In her maiden speech as an EFF MP, former Public Protector Busisiwe Mkhwebane launched a scathing attack on the ANC, claiming that the governing party is incapable of solving the load-shedding crisis that has plagued South Africa for years.
Mkhwebane, who was recently impeached by the ANC and the DA, argued that only her new political home, the EFF, has the ability to put an end to load-shedding.
Mkhwebane delivered her speech during a National Assembly session where electricity minister Kgosientsho Ramokgopa was providing an update on the progress made to overcome the energy crisis. According to Mkhwebane, the ANC and its government have repeatedly made empty promises to end load-shedding, but the situation has only worsened.
She highlighted the ANC president’s assurance to the South African people that load-shedding would be eradicated, but no tangible evidence or scientific demonstrations have been presented to support this claim. Mkhwebane argued that as long as the ANC remains in power, the energy crisis will persist.
The EFF’s roadmap to electricity dependability, as articulated by the party’s leaders Julius Malema and Floyd Shivambu, is the only viable solution to end load-shedding in South Africa, according to Mkhwebane. She emphasized the importance of securing baseload electricity generation and supply, which includes coal, nuclear, hydroelectricity, and gas-to-electricity conversion.
Mkhwebane also criticized the role of Independent Power Producers (IPPs) in exacerbating the electricity crisis. She claimed that these IPPs, imposed by the imperialist West, have been forced onto Eskom without any rational or sensible basis.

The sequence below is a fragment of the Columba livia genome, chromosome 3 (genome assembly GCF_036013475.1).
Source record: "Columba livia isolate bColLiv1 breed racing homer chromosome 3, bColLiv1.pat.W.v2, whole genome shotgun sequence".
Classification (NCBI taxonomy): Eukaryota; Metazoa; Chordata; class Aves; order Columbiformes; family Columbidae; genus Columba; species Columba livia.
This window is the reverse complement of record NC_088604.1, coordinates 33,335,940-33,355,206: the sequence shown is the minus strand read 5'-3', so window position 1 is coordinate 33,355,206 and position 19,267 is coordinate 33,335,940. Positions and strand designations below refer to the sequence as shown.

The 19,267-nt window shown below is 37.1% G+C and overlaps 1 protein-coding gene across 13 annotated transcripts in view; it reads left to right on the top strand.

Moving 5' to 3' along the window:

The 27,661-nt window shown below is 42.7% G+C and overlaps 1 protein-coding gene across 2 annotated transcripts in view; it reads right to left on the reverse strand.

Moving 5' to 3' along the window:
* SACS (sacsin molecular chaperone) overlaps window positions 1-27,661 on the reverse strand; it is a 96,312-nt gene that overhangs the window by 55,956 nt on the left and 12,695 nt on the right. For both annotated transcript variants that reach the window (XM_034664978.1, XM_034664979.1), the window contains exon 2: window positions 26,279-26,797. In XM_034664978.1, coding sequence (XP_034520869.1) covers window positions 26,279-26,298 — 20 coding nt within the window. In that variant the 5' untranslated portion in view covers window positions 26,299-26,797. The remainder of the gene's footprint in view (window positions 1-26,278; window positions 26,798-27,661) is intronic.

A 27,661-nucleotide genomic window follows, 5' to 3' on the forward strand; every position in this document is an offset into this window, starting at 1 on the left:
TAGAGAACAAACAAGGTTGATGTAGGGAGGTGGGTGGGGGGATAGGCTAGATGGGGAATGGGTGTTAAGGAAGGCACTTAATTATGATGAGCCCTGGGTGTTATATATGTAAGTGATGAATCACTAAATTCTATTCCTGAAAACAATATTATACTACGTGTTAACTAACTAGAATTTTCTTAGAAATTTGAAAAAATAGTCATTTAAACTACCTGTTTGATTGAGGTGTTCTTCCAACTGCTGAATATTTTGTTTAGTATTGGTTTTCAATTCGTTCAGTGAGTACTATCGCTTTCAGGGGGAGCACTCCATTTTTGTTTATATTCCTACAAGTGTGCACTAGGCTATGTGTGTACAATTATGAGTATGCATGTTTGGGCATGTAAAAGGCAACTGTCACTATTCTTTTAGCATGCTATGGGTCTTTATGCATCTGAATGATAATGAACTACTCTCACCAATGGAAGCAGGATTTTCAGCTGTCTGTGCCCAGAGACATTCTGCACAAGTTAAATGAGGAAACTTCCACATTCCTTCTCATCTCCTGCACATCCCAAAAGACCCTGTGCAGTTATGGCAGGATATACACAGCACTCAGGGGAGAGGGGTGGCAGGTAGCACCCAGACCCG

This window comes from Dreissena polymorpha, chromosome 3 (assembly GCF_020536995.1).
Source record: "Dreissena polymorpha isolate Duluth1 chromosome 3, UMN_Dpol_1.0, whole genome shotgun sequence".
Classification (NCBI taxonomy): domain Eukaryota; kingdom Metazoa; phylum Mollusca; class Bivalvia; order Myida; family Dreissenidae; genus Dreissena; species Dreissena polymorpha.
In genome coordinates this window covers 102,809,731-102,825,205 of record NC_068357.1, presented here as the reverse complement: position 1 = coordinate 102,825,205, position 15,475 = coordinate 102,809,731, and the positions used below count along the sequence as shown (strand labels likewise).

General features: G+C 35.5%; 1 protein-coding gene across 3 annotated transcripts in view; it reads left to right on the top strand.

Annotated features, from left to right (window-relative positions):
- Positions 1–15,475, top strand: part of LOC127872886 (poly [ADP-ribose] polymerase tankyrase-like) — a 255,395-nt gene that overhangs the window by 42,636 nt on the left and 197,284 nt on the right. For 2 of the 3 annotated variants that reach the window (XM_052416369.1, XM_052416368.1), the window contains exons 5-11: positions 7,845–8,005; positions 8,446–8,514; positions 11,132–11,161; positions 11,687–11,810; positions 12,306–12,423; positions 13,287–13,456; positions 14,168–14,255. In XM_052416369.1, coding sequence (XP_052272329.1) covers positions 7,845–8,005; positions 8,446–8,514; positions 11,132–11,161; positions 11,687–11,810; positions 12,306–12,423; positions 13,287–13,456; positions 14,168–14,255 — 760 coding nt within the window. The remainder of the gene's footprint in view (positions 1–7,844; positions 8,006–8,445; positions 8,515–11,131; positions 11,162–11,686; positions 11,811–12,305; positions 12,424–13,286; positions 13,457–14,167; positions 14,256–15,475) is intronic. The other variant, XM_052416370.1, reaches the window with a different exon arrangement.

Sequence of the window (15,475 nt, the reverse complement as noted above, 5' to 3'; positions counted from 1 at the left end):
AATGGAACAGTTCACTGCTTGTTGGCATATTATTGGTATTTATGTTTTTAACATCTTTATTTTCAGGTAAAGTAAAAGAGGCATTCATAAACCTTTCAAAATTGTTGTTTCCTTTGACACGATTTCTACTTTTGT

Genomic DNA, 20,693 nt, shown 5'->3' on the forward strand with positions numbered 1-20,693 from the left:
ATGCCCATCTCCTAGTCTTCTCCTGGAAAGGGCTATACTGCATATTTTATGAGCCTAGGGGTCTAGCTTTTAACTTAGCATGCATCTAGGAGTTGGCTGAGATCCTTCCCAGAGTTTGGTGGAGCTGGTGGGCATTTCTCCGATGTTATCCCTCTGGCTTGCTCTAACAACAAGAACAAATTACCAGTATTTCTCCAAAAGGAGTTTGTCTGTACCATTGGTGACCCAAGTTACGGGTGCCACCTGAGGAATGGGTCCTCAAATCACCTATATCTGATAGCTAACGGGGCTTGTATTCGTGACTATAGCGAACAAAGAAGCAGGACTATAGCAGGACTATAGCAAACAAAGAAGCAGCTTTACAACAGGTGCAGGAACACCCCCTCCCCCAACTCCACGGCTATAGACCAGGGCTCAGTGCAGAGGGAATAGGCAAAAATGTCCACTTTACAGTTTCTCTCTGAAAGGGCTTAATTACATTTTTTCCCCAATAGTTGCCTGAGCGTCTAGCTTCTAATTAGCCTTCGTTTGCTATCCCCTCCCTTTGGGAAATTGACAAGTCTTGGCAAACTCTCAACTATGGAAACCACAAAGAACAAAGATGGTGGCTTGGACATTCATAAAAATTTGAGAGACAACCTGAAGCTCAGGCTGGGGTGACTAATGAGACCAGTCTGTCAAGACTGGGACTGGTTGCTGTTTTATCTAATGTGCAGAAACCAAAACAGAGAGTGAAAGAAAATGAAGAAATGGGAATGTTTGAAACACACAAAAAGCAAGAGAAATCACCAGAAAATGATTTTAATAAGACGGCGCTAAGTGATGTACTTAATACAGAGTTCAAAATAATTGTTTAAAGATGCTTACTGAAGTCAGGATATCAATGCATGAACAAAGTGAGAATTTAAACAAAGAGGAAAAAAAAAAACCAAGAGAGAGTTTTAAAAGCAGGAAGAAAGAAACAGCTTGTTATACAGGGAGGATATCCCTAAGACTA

FF Plus MP Wouter Wessels echoed Mkhwebane’s sentiments, expressing skepticism about the government’s sudden ability to address the energy crisis just before the 2024 national elections. He drew parallels to the 2009 elections when load-shedding miraculously ceased on the eve of the polls. Wessels questioned whether the reduction in load-shedding was merely a temporary measure for political gain.
In response, Ramokgopa denied any electioneering motives behind the government’s efforts to secure additional power sources. He emphasized the economic implications of unserviced energy, which could lead to a contraction of up to 5% in the South African economy and a daily loss of up to R1 billion.
Despite the criticism, Ramokgopa defended his ministry’s commitment to protecting the South African economy and acknowledged the need for fiscal reprioritization to address the energy crisis.
IFP MP Mkhuleko Hlengwa expressed sympathy for Ramokgopa’s challenging position, caught between the two senior ministers responsible for Eskom. Hlengwa criticized Minister of Public Enterprise Pravin Gordhan and Minister of Energy and Mineral Resources Gwede Mantashe, suggesting that their presence would hinder any progress in resolving the crisis.